EMMERSON Mnangagwa has thrown himself into an embarrassing situation by denying a report on his role in the Gukurahundi, forcing human rights lawyer, David Coltart, to dig into the archives to retrieve statements allegedly uttered by the VP fomenting the 1980s atrocities.
Mnangagwa was in charge of the CIO while Coltart had just started his career as a lawyer during the dark period. Coltart went on to represent many victims of President Mugabe’s crackdown on PF ZAPU and the civilian population in the Matebeleland Midlands procinces.
Mnangagwa, on Monday, issued a statement dismissing as “false and malicious”, a report by Coltart that he had made the inflammatory remarks 33 years ago. Coltart recorded Mnangagwa’s statements in his newly published autobiography and they were further quoted in a local daily.
At a rally in 1983, Mnangagwa is reported to have said: “The campaign against dissidents can only succeed if the infrastructure which nurtures them is destroyed.”
Mnangagwa, then intelligence minister in charge of the CIO, reportedly referred to the dissidents as “cockroaches” and the Fifth Brigade as “DDT”, a deadly pesticide used to exterminate vermin.
“Blessed are they who will follow the path of the government laws, for their days on earth will be increased. But woe unto those who will choose the path of collaboration with dissidents for we will certainly shorten their stay on earth,” Mnangagwa also said.
But on Monday the VP issued a statement denying ever uttering the statements.
“The Vice President and Minister of Justice, Legal and Parliamentary Affairs of the Republic of Zimbabwe, Honourable E.D Mnangagwa, has noted with concern the contents of an article entitled ‘Coltart Shines Light on VP’s Gukurahundi Role’ which appeared in the Southern Eye section of the NewsDay edition of 17th March 2016,” read a statement from the VP.
It went further, “The article purports to be quoting extracts from Mr David Coltart’s recent autobiography. The NewsDay article reports that Mr David Coltart alleges in his autobiography that the Honourable Vice President E.D Mnangagwa addressed a rally in Lupane on a date that is not specified, but sometime in the 1980s and said that the Government had the option of ‘burning down…all villages infested with dissidents’ amongst others statements inciting violence against civilians.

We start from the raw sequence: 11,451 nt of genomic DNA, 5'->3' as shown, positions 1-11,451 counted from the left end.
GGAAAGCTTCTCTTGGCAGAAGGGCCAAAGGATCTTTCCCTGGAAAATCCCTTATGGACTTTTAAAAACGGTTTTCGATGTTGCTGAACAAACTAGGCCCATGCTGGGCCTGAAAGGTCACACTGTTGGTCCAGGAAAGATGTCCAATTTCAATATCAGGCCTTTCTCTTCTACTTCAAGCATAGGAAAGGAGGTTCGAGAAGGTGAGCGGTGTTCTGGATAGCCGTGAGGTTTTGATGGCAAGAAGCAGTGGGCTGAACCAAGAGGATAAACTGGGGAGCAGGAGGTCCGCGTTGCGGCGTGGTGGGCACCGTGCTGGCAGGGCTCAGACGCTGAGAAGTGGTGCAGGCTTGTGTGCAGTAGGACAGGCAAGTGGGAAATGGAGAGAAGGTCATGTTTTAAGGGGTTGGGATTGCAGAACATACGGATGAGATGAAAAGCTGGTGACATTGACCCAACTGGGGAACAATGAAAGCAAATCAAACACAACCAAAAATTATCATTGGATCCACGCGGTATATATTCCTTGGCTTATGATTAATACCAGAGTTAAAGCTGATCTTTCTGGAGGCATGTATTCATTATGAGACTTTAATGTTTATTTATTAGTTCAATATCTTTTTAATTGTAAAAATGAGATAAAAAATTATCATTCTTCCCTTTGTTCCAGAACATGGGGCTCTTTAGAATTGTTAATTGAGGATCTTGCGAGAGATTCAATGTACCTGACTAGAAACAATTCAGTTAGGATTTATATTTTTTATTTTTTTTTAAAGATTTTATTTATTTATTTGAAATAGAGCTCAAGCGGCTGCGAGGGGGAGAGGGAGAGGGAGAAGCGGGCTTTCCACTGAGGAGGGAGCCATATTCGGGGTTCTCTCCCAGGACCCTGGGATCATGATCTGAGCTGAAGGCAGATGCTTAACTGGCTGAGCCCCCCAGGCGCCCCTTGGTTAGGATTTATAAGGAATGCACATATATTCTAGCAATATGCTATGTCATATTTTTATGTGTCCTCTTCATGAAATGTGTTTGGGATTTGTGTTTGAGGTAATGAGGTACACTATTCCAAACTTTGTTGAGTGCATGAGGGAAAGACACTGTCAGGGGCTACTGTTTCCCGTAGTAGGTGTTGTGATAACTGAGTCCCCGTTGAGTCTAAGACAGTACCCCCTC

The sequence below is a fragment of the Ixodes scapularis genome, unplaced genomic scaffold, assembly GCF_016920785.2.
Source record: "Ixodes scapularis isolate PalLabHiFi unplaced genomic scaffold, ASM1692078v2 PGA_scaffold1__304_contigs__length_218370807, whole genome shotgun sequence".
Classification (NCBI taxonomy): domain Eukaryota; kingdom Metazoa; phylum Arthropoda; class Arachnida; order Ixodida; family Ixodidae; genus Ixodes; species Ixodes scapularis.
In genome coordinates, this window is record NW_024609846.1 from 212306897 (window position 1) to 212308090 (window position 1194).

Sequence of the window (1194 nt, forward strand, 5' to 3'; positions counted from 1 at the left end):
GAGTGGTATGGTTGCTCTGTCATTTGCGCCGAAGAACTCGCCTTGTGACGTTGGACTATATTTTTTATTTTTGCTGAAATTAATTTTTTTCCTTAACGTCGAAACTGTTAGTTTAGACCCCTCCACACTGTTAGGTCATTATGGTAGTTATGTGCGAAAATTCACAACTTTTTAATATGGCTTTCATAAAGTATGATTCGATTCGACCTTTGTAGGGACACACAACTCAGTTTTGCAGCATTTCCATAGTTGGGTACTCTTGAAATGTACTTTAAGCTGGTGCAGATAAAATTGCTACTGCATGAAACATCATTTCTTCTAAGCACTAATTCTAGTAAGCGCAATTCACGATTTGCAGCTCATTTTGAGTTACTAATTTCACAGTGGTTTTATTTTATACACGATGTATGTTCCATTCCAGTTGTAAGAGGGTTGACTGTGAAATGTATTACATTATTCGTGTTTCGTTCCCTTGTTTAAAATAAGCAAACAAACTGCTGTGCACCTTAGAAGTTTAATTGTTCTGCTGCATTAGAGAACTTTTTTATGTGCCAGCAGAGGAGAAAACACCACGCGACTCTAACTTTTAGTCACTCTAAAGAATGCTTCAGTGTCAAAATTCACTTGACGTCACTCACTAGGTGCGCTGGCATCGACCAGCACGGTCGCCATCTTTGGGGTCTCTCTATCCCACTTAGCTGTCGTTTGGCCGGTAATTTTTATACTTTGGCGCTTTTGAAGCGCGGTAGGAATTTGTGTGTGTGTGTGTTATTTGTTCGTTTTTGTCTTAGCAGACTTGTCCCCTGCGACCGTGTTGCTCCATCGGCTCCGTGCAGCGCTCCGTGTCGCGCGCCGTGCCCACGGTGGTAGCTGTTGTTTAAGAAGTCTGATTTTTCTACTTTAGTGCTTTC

“The Vice President E.D Mnangagwa wishes to communicate that all the statements attributed to him in this article are a total fabrication and that at no stage during the 1980s did he address a rally in Lupane nor did he at any other venue utter those words in the article in question.
“The Vice President’s legal practitioners are currently perusing Mr David Coltart’s autobiography to ascertain the accuracy of the report in the NewsDay newspaper before considering appropriate action to be taken to address these false and malicious statements.”
Threatened with a lawsuit, Coltart revealed the source of the material he used in his book-the Chronicle newspaper.
“Mnangagwa has disputed the statements he is alleged to have made which are recorded in my book. These statements were taken from none other than the Government controlled Chronicle which reported on what he said at the time,” wrote the former education minister on his Facebook page.
The Bulawayo-based lawyer added: “He (Mnangagwa) has never sued the Chronicle, nor disputed what they reported he said 33 years ago. Here are two extracts from the Chronicle dated 5 March and 5 April 1983 referred to in my book.”
Many followers chipped in to say Mnangagwa’s lawsuit against Coltart would be a good opportunity to reopen the Gukurahundi issue as it could reveal many unknown details.
The 1980s killings, named genocide by Genocide Watch, claimed about 20 000 civilian lives. Mnangagwa and defence minister, Sydney Sekeramayi, were named as among those responsible. Government has never apologised for the atrocities.